This would impact other sports as well. And the other leagues have recognized this and joined the fight. When a case is going before the Supreme Court, outside parties often file amicus briefs presenting specific issues. The NBA and MLB, among others, have filed amicus briefs supporting review of this decision. Many government agencies did not want review given the potential implications of the NFL being ruled a single entity.
If the NFL were to win, spillover could affect everybody from the New York Yankees to the New Jersey Nets. For example, the New York Yankees have their own television network that generates revenue for them. MLB could dictated to the Yankees what programming they could show, or even if they could have a tv show at all. Merchandise prices could skyrocket (they've already increased dramatically since the league entered it's exclusive contract with Reebok). There is a quote from a Reebok executive in the SCOTUS blog linked below, stating that caps that had sold for $19.99 a few years ago, were now going for $30. Some would argue inflation, but obviously that's a sizable jump.
Now this might seem like an invocation of the slippery slope argument here and normally I would try to avoid going down that road. However, the sticking point for me is the League's request to have it exempted from all anti-trust scrutiny. If it restricted itself just to the American Needle issue there would probably be little impact on everything else. Including that bit about all anti-trust exemptions expands the reach of this case exponentially and could potentiall undo all the changes won by the players since the 80s. I think this decision would be bad for the league as well, since the end of things like free agency would make it harder for teams to improve and would end the mystique of the "Any Given Sunday" that the league tries so hard to promote.
The last major NFL case to go before the Supreme Court was the antitrust lawsuit brought by Freeman McNeil and Reggie White against the League in the late 80s and early 90s. White and McNeil argued that the league's restriction on free agency was harmful to competition and economically injurious to the players involved. In those cases the verdict came against the league. In 1993 the league and the union sat down and reached a collective bargaining agreement that has been in effect since then. Since then the NFL has enjoyed great prosperity. It's popularity has grown by leaps and bounds. The last strike/lockout happened in 1987 and there's been none since then.
If the court rules against American Needle all that could change.
So will we see some kind of antitrust Armageddon come from this case? I would like to think we will not. There is an old phrase called "splitting the baby" that I think will be applied to this case. The parties submit questions presented to frame the issues being discussed on appeal. There are two questions presented for this case:
1. Are the NFL and its member teams a single entity that is exempt from rule of reason claims under Section 1 of the Sherman Act simply because they cooperate in the joint production of NFL football games, without regard to their competing economic interests, their ability to control their own economic decisions, or their ability to compete with each other and the league?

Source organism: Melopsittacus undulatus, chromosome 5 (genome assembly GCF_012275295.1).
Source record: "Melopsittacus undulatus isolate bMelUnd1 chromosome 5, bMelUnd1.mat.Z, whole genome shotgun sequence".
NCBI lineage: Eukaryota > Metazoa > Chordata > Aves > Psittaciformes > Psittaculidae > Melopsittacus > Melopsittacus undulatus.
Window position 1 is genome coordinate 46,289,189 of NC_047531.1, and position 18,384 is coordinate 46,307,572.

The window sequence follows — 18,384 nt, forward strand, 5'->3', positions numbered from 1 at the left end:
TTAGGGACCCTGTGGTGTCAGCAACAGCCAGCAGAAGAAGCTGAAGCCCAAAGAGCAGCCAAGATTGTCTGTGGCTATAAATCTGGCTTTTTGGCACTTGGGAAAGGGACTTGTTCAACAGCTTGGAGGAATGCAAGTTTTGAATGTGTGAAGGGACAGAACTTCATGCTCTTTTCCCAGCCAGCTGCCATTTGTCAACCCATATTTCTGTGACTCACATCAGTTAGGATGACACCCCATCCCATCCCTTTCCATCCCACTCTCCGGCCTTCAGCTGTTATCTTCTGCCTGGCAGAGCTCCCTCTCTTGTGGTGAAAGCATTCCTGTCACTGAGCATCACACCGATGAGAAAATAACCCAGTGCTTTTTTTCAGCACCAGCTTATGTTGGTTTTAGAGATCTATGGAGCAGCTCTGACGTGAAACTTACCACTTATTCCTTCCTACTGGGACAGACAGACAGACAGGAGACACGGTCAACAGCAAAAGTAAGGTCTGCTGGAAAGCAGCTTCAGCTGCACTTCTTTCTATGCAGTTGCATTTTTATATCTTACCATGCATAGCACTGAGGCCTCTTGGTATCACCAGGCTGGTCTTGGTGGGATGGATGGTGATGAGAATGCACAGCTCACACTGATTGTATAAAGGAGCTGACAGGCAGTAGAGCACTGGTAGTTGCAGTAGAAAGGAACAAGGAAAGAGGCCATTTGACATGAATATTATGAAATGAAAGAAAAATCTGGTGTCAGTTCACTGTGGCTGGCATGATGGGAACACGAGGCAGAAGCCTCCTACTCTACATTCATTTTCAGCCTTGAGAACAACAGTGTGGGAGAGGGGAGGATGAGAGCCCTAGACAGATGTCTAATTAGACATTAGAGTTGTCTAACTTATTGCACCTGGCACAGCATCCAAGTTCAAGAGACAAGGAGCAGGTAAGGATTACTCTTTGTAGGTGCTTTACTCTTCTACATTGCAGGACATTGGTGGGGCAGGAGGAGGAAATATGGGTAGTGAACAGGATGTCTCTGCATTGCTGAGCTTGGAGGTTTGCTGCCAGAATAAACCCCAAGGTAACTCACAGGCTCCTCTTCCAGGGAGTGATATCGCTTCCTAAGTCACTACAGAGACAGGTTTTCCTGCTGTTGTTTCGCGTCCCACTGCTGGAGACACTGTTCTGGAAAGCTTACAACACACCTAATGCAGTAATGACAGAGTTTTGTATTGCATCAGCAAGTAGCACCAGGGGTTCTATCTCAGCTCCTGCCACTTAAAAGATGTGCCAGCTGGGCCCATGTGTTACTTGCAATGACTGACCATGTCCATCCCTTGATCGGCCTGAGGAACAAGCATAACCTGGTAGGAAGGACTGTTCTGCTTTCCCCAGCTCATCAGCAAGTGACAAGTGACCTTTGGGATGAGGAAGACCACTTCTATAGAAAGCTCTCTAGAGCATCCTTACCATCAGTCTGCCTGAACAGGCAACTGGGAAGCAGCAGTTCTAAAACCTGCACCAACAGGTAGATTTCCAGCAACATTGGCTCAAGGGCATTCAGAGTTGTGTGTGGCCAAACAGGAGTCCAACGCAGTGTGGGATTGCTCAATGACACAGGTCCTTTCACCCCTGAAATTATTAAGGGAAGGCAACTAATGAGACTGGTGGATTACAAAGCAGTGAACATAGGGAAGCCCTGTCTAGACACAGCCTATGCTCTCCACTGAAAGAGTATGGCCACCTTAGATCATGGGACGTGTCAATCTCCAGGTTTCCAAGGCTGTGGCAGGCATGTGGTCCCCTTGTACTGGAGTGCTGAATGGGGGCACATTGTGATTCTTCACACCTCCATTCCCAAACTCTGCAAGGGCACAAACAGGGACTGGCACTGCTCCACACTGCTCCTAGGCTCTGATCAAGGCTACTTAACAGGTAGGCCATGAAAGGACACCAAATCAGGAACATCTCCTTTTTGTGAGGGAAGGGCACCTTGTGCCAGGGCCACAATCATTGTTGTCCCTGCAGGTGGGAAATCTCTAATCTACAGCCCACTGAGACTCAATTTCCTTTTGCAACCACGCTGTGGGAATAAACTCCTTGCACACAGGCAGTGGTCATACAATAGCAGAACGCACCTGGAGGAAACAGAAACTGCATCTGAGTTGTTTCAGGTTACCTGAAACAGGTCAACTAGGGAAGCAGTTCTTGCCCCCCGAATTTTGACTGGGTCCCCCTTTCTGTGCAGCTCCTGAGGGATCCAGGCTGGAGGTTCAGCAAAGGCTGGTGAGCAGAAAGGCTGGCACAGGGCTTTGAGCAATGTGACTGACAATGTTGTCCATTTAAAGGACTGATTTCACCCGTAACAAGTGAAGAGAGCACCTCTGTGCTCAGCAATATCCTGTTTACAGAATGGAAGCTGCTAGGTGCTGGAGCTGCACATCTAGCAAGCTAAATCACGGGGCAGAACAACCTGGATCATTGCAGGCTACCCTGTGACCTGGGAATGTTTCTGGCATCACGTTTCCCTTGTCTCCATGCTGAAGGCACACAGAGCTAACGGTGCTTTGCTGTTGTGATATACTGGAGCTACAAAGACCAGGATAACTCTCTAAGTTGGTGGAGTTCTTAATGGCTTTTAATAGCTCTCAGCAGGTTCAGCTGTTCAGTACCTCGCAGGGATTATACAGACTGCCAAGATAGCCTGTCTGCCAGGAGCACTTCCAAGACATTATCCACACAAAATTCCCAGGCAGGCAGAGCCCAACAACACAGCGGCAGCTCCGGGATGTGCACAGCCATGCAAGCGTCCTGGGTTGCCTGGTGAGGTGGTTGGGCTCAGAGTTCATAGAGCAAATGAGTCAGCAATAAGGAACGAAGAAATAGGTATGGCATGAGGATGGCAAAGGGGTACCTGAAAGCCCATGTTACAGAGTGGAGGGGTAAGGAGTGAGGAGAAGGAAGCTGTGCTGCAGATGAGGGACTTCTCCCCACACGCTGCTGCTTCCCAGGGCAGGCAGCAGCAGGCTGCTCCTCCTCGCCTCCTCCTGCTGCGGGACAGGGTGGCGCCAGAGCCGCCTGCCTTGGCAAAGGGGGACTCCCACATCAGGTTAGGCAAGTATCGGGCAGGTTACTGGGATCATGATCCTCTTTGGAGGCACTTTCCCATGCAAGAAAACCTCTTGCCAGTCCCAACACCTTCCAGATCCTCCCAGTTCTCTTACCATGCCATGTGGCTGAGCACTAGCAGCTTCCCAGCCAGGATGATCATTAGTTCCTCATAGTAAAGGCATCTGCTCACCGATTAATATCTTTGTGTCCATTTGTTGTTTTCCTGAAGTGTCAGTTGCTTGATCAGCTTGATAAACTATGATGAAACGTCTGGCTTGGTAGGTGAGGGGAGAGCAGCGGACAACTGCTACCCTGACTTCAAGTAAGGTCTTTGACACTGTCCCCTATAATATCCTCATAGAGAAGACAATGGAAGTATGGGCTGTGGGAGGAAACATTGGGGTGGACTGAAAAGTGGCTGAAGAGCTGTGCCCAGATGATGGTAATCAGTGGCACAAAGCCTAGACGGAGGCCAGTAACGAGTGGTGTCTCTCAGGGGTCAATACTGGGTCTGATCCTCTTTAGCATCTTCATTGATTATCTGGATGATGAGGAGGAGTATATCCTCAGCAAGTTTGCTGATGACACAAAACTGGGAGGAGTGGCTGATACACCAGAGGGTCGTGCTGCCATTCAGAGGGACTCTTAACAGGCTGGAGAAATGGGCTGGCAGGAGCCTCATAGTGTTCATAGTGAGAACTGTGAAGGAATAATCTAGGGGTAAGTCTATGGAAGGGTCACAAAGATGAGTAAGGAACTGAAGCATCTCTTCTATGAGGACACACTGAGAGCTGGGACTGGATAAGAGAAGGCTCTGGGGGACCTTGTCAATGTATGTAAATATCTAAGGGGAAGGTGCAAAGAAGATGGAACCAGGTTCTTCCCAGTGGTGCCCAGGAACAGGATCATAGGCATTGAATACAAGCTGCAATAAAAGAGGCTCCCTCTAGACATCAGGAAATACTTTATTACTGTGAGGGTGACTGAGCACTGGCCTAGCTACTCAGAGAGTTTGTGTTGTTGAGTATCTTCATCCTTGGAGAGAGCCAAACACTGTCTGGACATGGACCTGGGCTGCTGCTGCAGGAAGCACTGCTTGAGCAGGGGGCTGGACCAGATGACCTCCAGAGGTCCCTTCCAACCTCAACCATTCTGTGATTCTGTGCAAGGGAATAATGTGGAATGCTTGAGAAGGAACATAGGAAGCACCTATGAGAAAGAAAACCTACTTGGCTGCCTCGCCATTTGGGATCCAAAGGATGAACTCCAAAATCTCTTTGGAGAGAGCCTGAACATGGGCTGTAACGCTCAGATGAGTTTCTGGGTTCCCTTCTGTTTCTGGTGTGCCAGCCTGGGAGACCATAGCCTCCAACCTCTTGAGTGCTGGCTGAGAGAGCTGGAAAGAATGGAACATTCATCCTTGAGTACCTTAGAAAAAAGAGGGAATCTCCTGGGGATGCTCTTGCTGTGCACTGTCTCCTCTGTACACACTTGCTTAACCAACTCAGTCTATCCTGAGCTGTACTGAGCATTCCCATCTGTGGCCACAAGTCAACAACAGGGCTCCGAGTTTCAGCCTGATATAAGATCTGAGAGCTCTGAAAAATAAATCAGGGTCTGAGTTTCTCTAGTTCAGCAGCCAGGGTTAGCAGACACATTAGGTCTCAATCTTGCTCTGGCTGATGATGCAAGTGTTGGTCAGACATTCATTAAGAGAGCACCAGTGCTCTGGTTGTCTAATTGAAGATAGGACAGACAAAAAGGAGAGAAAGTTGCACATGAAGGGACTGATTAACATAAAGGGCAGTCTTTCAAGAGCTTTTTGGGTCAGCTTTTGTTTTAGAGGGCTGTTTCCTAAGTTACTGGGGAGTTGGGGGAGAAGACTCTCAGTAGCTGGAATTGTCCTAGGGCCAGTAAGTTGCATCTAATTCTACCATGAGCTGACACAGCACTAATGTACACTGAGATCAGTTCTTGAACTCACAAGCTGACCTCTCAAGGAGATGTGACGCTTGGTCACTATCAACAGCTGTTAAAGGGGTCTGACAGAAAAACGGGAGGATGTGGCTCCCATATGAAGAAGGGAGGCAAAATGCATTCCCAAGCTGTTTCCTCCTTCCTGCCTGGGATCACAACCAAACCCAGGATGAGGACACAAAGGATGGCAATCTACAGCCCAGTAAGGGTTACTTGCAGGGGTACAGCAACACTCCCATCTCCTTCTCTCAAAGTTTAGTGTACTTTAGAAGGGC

2. Is the agreement of the NFL teams among themselves and with Reebok International, pursuant to which the teams agreed not to compete with each other in the licensing and sale of consumer headwear and clothing decorated with the
teams' respective logos and trademarks, and not to permit any licenses to be granted to Reebok's competitors for a period of ten years, subject to a rule of reason claim under Section 1 of the Sherman Act, where the teams own and control the use of their separate logos and trademarks and, but for their agreement could compete with each other in the licensing and sale of Team Products?
I'm not exactly sure if this is legally possible, but I could see them providing a fairly narrow ruling that at most provides the single entity status strictly for the licensing of NFL merchandise. One could argue that under revenue sharing, we see a split up of a lot of merchandise dollars. The way this has operated has allowed the league to act as a sort of single entity because the teams are sharing in the success of merchandise sales (although there is the issue of the deals the Cowboys have cut, but I don't know enough about that at this point). However, if you accept that as a legal fact, it is much harder to then extrapolate that out to say the league is a single entity for everything else. While they share a variety of revenues, they don't really "share" players or coaches. Rather, there is a highly competitive market for both.
On reason I see the Court coming down with a fairly narrow decision, even if they rule for the NFL, is that this is a Court that doesn't seem to push too far one way or the other in decisions. Whether one agrees or disagrees with decisions handed down by this Court, it has incrementally moved in a given direction. At this point, to suddenly declare the NFL a single entity and change so much precedent would seem a bit out of character for this Court. Of course crazier things have happened.
In the piece I linked earlier, MDC put together a good run-down of the various justices and how they might decide the case. Basically he states that the decision will come down to the votes of Justice Stephen Breyer and Justice Anthony Kennedy. Kennedy is generally the swing vote so he's a guy worth keeping an eye on. The Court will actually have transcripts of the oral arguments posted at some point later today. During oral arguments the justices will often fire questions at the parties, so it might be worth checking out to see what kinds of questions Kennedy and Breyer have for the lawyers.
When the decision comes down later this spring/early summer, we'll definitely post about it here.
American Needle v. National Football League, 538 F.3d 736 (7th Circ. 2008)